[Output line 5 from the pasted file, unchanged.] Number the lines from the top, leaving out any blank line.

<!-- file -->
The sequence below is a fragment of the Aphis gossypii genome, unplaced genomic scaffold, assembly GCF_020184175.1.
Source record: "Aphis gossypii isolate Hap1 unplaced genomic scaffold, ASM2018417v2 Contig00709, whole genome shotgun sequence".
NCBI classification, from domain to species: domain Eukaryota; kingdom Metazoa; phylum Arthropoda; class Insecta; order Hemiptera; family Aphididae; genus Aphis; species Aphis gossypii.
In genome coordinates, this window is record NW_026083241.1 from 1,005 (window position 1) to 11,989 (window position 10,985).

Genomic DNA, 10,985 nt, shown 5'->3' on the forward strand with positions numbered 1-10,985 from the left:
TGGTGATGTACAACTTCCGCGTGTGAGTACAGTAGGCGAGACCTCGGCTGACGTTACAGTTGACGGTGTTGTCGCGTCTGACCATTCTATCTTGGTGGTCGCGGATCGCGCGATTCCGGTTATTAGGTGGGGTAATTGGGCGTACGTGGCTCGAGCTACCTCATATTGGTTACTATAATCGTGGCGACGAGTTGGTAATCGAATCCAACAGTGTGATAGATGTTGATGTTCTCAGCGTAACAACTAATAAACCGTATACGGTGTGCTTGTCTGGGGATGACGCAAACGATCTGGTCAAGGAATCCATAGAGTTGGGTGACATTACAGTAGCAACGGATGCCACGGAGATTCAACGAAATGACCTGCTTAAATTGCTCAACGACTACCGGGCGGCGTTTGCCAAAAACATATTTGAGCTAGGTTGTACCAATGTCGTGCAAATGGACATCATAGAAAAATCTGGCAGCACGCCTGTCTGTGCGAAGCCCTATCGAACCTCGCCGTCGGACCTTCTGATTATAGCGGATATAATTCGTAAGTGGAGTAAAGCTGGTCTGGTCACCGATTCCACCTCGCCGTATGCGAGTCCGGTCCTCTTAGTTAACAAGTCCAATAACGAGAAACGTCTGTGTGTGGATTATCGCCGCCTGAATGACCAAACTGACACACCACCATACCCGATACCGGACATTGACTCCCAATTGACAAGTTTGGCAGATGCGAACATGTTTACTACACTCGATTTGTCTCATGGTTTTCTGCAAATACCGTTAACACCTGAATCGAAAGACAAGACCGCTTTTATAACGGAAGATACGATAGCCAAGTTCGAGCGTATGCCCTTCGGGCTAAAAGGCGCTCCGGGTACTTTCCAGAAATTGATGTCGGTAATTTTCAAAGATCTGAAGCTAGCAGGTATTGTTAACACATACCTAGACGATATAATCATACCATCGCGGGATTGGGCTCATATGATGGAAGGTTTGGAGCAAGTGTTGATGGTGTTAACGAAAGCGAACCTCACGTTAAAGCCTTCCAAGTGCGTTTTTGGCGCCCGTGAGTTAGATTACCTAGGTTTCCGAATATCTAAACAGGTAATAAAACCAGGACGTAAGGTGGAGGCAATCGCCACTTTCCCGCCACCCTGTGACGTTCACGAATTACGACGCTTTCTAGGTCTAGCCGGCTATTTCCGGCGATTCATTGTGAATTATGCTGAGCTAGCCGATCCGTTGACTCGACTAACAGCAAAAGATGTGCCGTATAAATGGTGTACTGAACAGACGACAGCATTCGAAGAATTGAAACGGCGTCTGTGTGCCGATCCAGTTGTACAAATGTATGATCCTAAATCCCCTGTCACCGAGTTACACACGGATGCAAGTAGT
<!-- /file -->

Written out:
Genomic DNA, 10,985 nt, shown 5'->3' on the forward strand with positions numbered 1-10,985 from the left: